10. Avery Anniversary Ale – Twenty One
City: Boulder, CO
The verdict: Okay, I have to admit: I used this black IPA tasting as a way for us to experiment with a few things. We knew the overall number of entries would be more limited than usual, so I acquired a few I wouldn’t have otherwise included, for one reason or another. As an India brown ale, this one comes close enough in terms of style guidelines, but there was a big “but” … this beer was bottled in mid-2014. Which is to say, it’s a 2-year-old hop-forward beer, but I couldn’t help being curious how it would do, and I figured Avery would appreciate there being one less bottle of it still on store shelves. And guess what? It’s still quite solid all that time later, presumably helped on by the 8.7% ABV. The hops have unsurprisingly faded, but what you’re left with is a solid, complex imperial brown ale or stout, combining biscuity malt, notable booze and dark fruitiness with whatever piney hops remain. It may be two years old, but we’d still be happy to drink another bottle.
9. Firestone Walker Wookey Jack
City: Paso Robles, CA
The verdict: Firestone Walker’s black IPA has become, to many, the absolute defining example of this style, and it’s perhaps the highest-rated example of it to be nationally available on a regular basis. In terms of balance, it definitely leans more heavily on the “IPA” portion of the style name, with assertive, resinous and grassy hops that project dank, weed-like aromatics that also include grapefruit citrus. The dark character isn’t as assertive or well-defined, with the rye in the malt bill giving the beer a bit of spiciness but not much in the way of char or roast. It’s a great black IPA for the hopheads in the audience, but there were a few examples of similar execution that most of the tasters ultimately preferred.
8. Maine Beer Co. Weez
City: Freeport, ME
The verdict: Maine Beer Co. has been a goliath in our blind-tasting series for just about every style they’ve ever entered, from IPA to stout, and their black IPA is only slightly less world-beating. Weez is significantly lighter of body than most of the other black IPAs on the table, with a fairly prominent roast component that is nevertheless different in character than others—light coffee, and with a crispness and lack of bitterness that reminds one more of the roast flavors you might find in a schwarzbier than a stout. Hops are also assertively present, with some pleasantly grassy, resinous and floral notes, and a touch of lemon citrus. It’s a well-balanced, drinkable black IPA that only lost points with a few tasters because there were some real flavor bombs up near the top of the rankings.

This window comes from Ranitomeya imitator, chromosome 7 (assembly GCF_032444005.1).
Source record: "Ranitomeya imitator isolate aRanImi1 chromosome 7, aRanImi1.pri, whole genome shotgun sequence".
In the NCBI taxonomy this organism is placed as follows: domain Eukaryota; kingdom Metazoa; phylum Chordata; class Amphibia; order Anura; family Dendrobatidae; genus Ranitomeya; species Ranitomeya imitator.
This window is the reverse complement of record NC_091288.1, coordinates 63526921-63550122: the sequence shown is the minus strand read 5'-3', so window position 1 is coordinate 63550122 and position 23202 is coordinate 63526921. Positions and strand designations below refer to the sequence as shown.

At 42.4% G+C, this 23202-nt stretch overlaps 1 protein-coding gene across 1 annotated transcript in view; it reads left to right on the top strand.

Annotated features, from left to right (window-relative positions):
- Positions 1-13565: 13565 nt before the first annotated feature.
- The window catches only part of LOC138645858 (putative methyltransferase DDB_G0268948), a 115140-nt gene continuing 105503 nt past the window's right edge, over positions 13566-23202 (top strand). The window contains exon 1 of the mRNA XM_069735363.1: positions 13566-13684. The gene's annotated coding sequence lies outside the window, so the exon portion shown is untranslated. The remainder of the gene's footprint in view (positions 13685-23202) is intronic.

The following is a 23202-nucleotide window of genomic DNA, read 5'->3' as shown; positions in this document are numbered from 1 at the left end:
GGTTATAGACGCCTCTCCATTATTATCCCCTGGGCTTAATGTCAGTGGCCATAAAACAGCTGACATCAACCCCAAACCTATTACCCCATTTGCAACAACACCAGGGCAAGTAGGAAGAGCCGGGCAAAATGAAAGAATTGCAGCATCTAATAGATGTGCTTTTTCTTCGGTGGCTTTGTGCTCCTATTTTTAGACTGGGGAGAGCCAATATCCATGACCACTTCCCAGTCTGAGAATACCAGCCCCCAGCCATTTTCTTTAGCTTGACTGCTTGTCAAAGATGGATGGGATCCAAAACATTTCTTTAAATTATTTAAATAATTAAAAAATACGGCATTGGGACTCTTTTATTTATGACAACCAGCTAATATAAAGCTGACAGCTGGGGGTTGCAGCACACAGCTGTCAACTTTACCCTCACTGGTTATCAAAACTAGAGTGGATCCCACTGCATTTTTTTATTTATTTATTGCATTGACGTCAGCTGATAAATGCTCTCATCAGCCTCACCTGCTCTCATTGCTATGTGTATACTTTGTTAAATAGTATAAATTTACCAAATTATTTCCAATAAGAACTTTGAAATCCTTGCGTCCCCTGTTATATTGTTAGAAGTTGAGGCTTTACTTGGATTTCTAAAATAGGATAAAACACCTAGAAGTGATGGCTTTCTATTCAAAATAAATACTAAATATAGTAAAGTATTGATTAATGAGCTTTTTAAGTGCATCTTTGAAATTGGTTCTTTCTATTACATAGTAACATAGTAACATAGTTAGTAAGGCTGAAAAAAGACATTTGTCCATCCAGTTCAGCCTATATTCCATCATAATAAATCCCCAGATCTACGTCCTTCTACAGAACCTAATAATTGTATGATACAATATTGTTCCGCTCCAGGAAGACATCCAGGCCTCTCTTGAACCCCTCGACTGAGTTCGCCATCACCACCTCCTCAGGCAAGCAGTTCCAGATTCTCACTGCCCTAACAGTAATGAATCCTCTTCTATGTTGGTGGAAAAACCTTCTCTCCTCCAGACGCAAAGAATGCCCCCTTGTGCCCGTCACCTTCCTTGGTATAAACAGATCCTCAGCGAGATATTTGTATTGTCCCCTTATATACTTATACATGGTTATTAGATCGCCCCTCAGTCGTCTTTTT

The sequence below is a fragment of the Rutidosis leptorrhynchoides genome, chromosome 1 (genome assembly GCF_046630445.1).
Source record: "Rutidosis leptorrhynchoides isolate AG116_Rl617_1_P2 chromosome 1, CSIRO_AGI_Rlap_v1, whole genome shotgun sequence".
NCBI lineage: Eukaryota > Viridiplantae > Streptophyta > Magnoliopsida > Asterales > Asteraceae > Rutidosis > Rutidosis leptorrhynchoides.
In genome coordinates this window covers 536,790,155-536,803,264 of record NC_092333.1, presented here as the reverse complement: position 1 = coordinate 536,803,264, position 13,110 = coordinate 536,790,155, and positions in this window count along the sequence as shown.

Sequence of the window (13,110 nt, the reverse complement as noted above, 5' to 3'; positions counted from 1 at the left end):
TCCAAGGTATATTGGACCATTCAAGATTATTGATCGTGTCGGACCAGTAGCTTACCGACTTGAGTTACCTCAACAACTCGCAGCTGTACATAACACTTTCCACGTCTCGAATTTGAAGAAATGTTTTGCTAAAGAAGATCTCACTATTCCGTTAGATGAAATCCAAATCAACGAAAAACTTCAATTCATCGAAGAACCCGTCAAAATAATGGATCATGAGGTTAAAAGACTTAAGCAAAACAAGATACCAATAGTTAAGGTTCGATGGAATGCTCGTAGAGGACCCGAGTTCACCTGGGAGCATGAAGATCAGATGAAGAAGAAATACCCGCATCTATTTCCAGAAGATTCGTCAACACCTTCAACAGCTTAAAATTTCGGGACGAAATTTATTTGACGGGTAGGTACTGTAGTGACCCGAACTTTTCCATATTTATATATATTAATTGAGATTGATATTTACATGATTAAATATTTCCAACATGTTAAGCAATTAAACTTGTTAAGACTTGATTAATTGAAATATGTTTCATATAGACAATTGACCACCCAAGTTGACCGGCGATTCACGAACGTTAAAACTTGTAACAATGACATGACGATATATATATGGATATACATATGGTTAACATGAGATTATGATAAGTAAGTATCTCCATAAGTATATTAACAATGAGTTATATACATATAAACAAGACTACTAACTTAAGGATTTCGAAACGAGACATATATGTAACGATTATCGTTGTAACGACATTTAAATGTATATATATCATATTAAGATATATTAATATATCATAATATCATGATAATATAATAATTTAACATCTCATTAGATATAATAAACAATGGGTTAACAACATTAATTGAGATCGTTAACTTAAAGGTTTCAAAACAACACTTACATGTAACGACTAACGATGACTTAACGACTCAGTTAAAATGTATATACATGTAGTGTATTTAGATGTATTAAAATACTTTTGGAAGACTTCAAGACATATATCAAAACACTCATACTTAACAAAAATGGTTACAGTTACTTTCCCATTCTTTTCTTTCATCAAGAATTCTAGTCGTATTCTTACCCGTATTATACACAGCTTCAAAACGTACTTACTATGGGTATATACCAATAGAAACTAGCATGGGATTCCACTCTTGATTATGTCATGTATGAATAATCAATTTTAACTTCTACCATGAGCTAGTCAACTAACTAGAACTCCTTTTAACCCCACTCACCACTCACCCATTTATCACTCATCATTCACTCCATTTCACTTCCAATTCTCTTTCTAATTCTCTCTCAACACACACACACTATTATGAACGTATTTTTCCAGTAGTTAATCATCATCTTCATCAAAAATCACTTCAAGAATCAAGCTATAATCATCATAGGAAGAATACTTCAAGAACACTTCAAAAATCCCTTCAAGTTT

7. Dogfish Head Indian Brown Ale
City: Milton, DE
The verdict: Make way for a real trailblazer of this style. Dogfish Head’s “nearly” black IPA may be the oldest good example of this beer on the market today that is produced as a year-rounder: Indian Brown Ale dates all the way back to 1999, a decade before the term even came into widespread use. Perhaps unsurprisingly, it stands out as noticeably different in a blind tasting, not necessarily by sight (although it is slightly lighter) but moreso in terms of flavor. Rather than classic American roastiness, you get more biscuit and nutty flavors, reminiscent of the maltiness of say, a German dunkel. Hops are also a bit unusual, on the herbal side with some additional citrus and almost a berry-like fruitiness. In a style where there’s a lot of similarities between the average entries, it’s funny to think that such an longstanding beer actually represents a pleasant change of pace, as long as you choose to include it.
6. Brew Kettle Black Rajah
City: Strongsville, OH
The verdict: This is definitely one we were excited to try, given that The Brew Kettle’s White Rajah IPA was the grand champion of our 116 IPA blind tasting; a beer that really came totally out of left field and floored the judges. The dark variant, Black Rajah, is nearly as good—distinctive enough, by the way, that at least one taster was able to correctly identify the same hop profile as the single IPA original. Like the White Rajah, it blasts the taste buds with resiny, sticky hop oils, with strong pine and orangey citrus flavors. If you ever describe your favorite hop flavors as “green,” then this is the kind of beer you’re looking for. The roastiness is restrained but firm, with good bitter coffee flavors that make one think of French roast or espresso. It’s unbalanced in favor of the drank, citrusy hops, but we have no complaint. It actually reminds us quite a bit of Firestone Walker’s Wookey Jack in that respect.
5. SweetWater Happy Ending
City: Atlanta, GA